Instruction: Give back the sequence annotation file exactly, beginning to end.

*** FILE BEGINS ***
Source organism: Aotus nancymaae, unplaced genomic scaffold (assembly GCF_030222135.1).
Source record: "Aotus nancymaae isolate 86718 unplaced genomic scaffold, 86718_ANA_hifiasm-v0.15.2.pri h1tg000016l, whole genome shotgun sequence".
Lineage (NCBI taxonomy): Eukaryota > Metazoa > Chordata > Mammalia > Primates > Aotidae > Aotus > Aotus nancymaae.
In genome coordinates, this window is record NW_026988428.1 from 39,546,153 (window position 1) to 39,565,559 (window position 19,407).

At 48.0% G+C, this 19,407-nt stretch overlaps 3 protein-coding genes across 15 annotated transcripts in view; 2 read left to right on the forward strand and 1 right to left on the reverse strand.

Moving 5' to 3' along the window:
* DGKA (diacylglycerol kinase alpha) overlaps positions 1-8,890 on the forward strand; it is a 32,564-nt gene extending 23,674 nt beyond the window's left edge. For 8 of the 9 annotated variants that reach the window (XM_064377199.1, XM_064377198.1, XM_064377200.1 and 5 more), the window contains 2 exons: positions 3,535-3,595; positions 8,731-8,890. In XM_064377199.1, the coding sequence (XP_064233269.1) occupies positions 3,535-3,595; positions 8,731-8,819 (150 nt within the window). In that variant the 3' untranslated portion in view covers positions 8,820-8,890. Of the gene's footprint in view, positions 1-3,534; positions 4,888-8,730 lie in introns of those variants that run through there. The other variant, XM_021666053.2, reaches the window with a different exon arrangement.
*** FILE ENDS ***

Source organism: Aotus nancymaae, unplaced genomic scaffold (assembly GCF_030222135.1).
Source record: "Aotus nancymaae isolate 86718 unplaced genomic scaffold, 86718_ANA_hifiasm-v0.15.2.pri h1tg000016l, whole genome shotgun sequence".
Lineage (NCBI taxonomy): Eukaryota > Metazoa > Chordata > Mammalia > Primates > Aotidae > Aotus > Aotus nancymaae.
In genome coordinates, this window is record NW_026988428.1 from 39,546,153 (window position 1) to 39,565,559 (window position 19,407).

At 48.0% G+C, this 19,407-nt stretch overlaps 3 protein-coding genes across 15 annotated transcripts in view; 2 read left to right on the forward strand and 1 right to left on the reverse strand.

Moving 5' to 3' along the window:
* DGKA (diacylglycerol kinase alpha) overlaps positions 1-8,890 on the forward strand; it is a 32,564-nt gene extending 23,674 nt beyond the window's left edge. For 8 of the 9 annotated variants that reach the window (XM_064377199.1, XM_064377198.1, XM_064377200.1 and 5 more), the window contains 2 exons: positions 3,535-3,595; positions 8,731-8,890. In XM_064377199.1, the coding sequence (XP_064233269.1) occupies positions 3,535-3,595; positions 8,731-8,819 (150 nt within the window). In that variant the 3' untranslated portion in view covers positions 8,820-8,890. Of the gene's footprint in view, positions 1-3,534; positions 4,888-8,730 lie in introns of those variants that run through there. The other variant, XM_021666053.2, reaches the window with a different exon arrangement.